Skarsgård plays one of King's most well known characters, Randall Flagg.  In the Stand, Flagg is a demonic figure who wreaks havoc after a plague kills most of the world population.  The character has appeared in nine of King's novels including The Eyes of the Dragon and The Dark Tower series.

Now let's be honest.  It isn't really a huge challenge to get the pants off the men in the Skarsgård family.  Alexander is known for his incredible looks and many nude scenes, he made headline news for his frontal in True Blood.  It starts at the top, and Alexander's father Stellan has had nude scenes in over a half a dozen films.  King can be credited, for providing the source material for two members of the family.  Alexander and his younger brother Bill.  Bill appeared nude, (rear) in the King inspired series Castle Rock. (HERE:) 

Time to Float: Jonathan by Studio1x 🎈

'For 27 years, I dreamt of you. I craved you.'

One of the most fascinating things about this shoot was that in about 95% of the shots, Jonathan's face was covered.  As he usually does,  Jim (Studio1x) initially sent me on hundreds of images.  Jim graciously lets me go through the entire shoot to choose my favorites.  He then goes back and edits just the ones I'm going to use.

It took me quite awhile to go through the hundreds of shots before Jonathan's face was finally unveiled. Just as many did with the character of Pennywise, this had me wondering what and who was under the large white and red faced mask.  Because of his dance background, Jonathan has a lean, tight form and a firm perky behind.  I initially guessed our creepy clown had to be about 19 or 20. Even the mask itself  had a young looking feel. 

What a pleasant sexy surprise then, when the handsome smiling face of Jonathan was revealed in the last dozen or so images.  In a horror movie, it's always nice when the sun comes up at the end of a terrifying night of murder and mayhem.   After spending over an hour going through hundreds of images of a creepy clown, it was like a bright ray of sunshine to finally see the face and body of the costumes inhabitant.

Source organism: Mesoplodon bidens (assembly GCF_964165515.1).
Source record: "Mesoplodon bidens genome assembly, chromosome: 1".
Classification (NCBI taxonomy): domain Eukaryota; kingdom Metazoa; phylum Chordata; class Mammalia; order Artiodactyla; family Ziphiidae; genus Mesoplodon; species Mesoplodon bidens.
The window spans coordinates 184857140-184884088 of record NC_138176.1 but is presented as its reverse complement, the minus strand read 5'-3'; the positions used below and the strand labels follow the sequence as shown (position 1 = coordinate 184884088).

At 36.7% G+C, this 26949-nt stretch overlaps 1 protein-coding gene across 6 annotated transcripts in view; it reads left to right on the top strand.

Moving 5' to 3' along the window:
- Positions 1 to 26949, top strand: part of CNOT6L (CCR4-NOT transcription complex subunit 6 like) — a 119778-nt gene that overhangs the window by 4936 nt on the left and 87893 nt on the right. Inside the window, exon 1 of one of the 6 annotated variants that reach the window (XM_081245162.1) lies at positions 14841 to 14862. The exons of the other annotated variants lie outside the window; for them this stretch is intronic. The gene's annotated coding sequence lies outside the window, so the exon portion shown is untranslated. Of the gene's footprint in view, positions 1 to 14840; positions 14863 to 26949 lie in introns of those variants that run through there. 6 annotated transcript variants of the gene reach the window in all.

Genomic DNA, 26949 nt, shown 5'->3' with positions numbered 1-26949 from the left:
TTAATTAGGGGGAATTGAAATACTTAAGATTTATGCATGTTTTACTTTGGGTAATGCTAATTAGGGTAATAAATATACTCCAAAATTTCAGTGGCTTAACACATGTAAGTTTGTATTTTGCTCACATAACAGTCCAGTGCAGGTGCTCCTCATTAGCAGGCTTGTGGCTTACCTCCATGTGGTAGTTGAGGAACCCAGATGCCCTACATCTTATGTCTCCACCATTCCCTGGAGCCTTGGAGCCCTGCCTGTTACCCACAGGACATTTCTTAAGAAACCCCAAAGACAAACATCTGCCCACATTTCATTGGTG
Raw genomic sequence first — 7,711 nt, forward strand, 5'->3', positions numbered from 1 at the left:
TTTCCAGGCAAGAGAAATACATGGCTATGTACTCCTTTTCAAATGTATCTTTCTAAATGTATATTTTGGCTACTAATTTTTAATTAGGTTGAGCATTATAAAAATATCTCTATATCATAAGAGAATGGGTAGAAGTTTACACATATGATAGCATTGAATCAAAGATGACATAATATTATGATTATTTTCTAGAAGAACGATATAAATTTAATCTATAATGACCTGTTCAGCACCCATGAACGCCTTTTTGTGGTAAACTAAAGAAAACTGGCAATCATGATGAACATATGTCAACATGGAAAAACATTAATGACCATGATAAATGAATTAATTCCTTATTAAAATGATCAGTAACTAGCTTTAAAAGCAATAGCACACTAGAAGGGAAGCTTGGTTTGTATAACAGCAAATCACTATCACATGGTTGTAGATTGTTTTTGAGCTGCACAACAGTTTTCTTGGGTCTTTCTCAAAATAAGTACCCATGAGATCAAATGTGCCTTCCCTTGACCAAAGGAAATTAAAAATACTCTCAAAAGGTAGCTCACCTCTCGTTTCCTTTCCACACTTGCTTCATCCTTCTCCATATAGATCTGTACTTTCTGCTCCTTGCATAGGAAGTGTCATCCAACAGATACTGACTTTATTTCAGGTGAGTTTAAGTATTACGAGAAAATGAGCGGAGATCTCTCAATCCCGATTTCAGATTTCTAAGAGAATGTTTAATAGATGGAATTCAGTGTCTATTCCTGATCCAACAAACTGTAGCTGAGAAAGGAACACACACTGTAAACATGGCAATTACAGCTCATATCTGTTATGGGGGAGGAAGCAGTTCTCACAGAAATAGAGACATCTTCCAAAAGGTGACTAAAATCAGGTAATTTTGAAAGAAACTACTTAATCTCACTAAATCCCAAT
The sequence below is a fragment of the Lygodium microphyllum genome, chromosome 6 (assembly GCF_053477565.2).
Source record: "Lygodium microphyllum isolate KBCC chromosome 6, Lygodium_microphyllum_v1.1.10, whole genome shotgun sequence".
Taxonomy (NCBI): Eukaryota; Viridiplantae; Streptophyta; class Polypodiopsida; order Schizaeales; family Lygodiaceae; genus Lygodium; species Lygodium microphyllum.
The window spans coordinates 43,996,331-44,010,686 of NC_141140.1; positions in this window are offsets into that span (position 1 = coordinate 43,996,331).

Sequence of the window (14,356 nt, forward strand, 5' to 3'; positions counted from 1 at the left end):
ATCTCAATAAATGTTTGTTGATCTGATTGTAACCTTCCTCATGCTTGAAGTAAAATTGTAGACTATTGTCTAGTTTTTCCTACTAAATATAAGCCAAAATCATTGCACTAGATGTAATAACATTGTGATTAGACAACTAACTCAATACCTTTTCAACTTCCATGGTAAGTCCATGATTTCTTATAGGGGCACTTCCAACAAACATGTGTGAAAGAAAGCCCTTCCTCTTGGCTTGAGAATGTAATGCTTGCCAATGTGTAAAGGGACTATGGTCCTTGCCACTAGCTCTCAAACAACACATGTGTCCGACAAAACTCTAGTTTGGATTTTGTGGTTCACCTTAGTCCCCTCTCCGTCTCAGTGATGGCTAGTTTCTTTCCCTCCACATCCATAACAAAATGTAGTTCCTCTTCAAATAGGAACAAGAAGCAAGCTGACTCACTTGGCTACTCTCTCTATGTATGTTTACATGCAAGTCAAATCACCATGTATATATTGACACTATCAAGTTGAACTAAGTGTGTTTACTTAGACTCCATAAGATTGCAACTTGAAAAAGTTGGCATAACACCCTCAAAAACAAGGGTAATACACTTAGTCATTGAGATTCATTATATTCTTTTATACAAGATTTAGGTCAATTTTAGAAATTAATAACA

How did you first connect:

I was connected to Jonathon through a previous model. Jonathan and I started talking and brainstorming ideas. It was a while before we were able to connect but once we did it was well worth the wait. 

We met via a mutual acquaintance on IG. I don't really consider myself a model, just an everyday guy with an appreciation for creativity. It certainly was a push of personal comfort and stepping outside of my familiarity.

How was the idea of the IT theme received?

When I laid out the idea of Pennywise Jonathan was really into it.

There was no hesitation; I simply said “When do we shoot?”

Had you seen the movie or read the book?

I have not read the book and I did see part of the first movie while i was flying. Sad to say we landed before I was able to finish the whole movie, but it is on my list to watch.

Embarrassed to say I have not read the book; but have seen both the original as well as the newer films.  My favorite King book is Christine.

Was it difficult to bring Pennywise to life?

Nah, the mask did the hard work.

Pennywise just came to life once the mask was put on. It was fun to see it all come together.

What was the most challenging thing about the costume and shoot?

The mask was bulky and the toile collar was a little finicky.

I did wish the mask was made of different material to cover Jonathan's  whole head. He didn't seem to mind having his face covered for a lot of the shoot. Sometimes it helps hiding behind a mask to come into character quicker and one is a bit more free to become someone else. 

At times we had to get the ladder out and pull the balloon from the ceiling as in the movement and having the mask and gloves on it was hard for him to always know where it was and at times it slipped out of his hands. It was the first time I had used a balloon in a shoot but was very happy with the results.

Was much direction needed? 

I always shoot by improvising, when two creatives get together we build upon each other's ideas and coach through the movement. We did have a few other models in studio that day so he had a lot of assistance and direction. 

Jim guided me into my own natural creepy. It was a good balance of both.

What was the best thing about working with the other?

Jonathan came with confidence and a open mind. He has studied dance so knew his body and movement well.

It was super fun! The entire shoot was a blast and full of laughs. Despite being in a group session with a bunch of guys I didn’t know at the time Jim’s professionalism made it easy to relax and just have a good time.

What did you think of the final images?

I was pleasantly surprised at how well they turned out. When you have an idea and put it into practice you never really know how it is going to turn out. 

 I haven’t seen them all yet, I’ve been waiting for this post! 😉 

Jonathan on Instagram